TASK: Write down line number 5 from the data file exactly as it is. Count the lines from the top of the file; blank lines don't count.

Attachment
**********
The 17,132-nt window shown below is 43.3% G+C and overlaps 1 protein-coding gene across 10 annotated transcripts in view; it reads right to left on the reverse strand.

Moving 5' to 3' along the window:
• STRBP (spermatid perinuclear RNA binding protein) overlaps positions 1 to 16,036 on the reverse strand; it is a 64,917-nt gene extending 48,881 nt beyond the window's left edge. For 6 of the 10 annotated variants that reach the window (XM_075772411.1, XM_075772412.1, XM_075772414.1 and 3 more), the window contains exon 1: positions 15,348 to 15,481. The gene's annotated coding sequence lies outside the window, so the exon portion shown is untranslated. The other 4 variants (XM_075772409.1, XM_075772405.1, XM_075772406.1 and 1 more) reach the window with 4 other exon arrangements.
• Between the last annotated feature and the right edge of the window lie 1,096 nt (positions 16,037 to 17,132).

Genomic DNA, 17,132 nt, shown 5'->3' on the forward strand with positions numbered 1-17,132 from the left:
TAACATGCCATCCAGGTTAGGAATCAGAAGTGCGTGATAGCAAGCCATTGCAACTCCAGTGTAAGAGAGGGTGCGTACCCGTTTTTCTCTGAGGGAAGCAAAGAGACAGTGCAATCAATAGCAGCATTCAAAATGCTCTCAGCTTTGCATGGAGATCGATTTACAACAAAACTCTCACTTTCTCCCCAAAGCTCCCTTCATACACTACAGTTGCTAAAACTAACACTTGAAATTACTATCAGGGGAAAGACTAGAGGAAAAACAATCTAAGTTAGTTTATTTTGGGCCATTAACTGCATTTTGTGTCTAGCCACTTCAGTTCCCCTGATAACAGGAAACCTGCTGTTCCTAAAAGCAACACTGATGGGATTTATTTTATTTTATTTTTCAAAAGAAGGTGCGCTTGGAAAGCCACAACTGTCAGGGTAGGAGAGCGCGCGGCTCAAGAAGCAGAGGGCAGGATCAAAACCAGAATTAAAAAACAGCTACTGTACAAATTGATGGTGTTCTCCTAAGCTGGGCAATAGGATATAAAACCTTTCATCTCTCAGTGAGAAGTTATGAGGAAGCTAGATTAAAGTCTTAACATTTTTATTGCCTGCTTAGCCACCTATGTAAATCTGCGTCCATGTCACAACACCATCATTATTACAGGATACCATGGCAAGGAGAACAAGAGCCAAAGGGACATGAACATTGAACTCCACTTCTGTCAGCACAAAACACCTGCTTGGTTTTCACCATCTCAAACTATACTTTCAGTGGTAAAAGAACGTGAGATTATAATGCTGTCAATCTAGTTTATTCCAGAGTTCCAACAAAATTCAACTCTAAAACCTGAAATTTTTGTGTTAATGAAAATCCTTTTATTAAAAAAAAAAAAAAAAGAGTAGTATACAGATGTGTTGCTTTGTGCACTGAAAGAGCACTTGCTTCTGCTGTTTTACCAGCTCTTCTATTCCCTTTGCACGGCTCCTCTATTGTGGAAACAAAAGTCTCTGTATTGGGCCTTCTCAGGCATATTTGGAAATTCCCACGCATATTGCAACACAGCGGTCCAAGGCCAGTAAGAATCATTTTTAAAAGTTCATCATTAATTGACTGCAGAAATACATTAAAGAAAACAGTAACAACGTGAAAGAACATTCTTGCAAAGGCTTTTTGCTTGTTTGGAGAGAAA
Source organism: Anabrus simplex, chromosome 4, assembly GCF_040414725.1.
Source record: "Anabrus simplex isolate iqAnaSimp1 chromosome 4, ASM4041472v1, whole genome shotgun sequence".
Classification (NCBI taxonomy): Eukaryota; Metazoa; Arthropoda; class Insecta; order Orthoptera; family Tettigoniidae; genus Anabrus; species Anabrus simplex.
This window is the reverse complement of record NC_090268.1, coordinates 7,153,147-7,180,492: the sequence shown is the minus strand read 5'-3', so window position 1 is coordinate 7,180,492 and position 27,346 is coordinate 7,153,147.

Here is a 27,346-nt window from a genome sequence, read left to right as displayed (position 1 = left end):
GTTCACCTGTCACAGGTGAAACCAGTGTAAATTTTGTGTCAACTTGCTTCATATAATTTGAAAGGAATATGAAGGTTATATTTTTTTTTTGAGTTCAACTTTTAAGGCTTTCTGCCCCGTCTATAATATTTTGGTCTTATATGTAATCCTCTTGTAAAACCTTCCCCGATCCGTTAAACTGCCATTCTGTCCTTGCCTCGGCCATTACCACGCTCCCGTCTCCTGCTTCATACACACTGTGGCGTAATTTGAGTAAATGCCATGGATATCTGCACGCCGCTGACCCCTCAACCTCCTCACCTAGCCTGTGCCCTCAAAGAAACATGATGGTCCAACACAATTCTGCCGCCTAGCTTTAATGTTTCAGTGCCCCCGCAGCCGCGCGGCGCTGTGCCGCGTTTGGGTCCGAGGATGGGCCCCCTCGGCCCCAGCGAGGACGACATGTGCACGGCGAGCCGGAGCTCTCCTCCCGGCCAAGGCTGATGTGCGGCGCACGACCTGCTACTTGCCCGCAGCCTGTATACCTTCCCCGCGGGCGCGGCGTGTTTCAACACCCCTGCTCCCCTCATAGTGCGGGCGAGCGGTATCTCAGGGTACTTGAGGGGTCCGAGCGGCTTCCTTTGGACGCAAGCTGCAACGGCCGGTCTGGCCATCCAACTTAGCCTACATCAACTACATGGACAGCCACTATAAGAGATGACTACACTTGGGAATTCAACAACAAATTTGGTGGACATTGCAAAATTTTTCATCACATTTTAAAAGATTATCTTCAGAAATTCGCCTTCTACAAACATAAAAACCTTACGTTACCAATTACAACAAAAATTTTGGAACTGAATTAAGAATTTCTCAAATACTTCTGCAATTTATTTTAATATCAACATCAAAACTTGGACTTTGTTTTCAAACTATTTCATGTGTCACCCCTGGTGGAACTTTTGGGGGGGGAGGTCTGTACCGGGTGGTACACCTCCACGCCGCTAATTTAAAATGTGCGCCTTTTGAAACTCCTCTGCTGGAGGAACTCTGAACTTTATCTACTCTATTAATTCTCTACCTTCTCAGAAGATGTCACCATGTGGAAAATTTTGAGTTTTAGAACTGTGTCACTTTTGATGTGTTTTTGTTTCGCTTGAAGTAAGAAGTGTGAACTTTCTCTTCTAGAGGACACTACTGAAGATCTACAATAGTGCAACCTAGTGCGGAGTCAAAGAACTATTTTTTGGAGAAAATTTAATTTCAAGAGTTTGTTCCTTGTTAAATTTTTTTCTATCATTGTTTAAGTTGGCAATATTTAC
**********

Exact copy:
Genomic DNA, 17,132 nt, shown 5'->3' on the forward strand with positions numbered 1-17,132 from the left: